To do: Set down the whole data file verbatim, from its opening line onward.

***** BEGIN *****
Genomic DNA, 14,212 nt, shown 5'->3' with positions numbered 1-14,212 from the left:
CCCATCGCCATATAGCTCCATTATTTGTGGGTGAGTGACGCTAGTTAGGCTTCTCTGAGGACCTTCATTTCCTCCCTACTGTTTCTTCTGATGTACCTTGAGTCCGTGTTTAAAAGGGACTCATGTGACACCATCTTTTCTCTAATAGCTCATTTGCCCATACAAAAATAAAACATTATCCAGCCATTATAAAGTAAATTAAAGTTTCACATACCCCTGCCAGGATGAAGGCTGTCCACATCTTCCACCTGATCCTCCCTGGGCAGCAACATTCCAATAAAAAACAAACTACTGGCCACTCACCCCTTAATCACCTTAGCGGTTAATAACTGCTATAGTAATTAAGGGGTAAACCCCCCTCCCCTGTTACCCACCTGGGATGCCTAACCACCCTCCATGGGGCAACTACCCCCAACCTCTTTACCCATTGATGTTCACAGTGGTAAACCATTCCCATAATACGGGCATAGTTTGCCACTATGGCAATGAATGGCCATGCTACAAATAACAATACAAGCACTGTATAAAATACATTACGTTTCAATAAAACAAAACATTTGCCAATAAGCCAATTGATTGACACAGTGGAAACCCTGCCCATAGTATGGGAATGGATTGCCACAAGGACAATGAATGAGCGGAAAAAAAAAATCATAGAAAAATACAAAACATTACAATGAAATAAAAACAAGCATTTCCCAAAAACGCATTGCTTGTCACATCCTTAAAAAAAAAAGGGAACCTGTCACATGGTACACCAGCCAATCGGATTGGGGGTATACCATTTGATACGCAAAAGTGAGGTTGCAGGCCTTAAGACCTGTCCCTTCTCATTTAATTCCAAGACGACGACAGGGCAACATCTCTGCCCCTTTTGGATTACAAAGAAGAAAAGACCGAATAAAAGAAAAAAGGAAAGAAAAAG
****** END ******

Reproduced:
Genomic DNA, 14,212 nt, shown 5'->3' with positions numbered 1-14,212 from the left:
CCCATCGCCATATAGCTCCATTATTTGTGGGTGAGTGACGCTAGTTAGGCTTCTCTGAGGACCTTCATTTCCTCCCTACTGTTTCTTCTGATGTACCTTGAGTCCGTGTTTAAAAGGGACTCATGTGACACCATCTTTTCTCTAATAGCTCATTTGCCCATACAAAAATAAAACATTATCCAGCCATTATAAAGTAAATTAAAGTTTCACATACCCCTGCCAGGATGAAGGCTGTCCACATCTTCCACCTGATCCTCCCTGGGCAGCAACATTCCAATAAAAAACAAACTACTGGCCACTCACCCCTTAATCACCTTAGCGGTTAATAACTGCTATAGTAATTAAGGGGTAAACCCCCCTCCCCTGTTACCCACCTGGGATGCCTAACCACCCTCCATGGGGCAACTACCCCCAACCTCTTTACCCATTGATGTTCACAGTGGTAAACCATTCCCATAATACGGGCATAGTTTGCCACTATGGCAATGAATGGCCATGCTACAAATAACAATACAAGCACTGTATAAAATACATTACGTTTCAATAAAACAAAACATTTGCCAATAAGCCAATTGATTGACACAGTGGAAACCCTGCCCATAGTATGGGAATGGATTGCCACAAGGACAATGAATGAGCGGAAAAAAAAAATCATAGAAAAATACAAAACATTACAATGAAATAAAAACAAGCATTTCCCAAAAACGCATTGCTTGTCACATCCTTAAAAAAAAAAGGGAACCTGTCACATGGTACACCAGCCAATCGGATTGGGGGTATACCATTTGATACGCAAAAGTGAGGTTGCAGGCCTTAAGACCTGTCCCTTCTCATTTAATTCCAAGACGACGACAGGGCAACATCTCTGCCCCTTTTGGATTACAAAGAAGAAAAGACCGAATAAAAGAAAAAAGGAAAGAAAAAG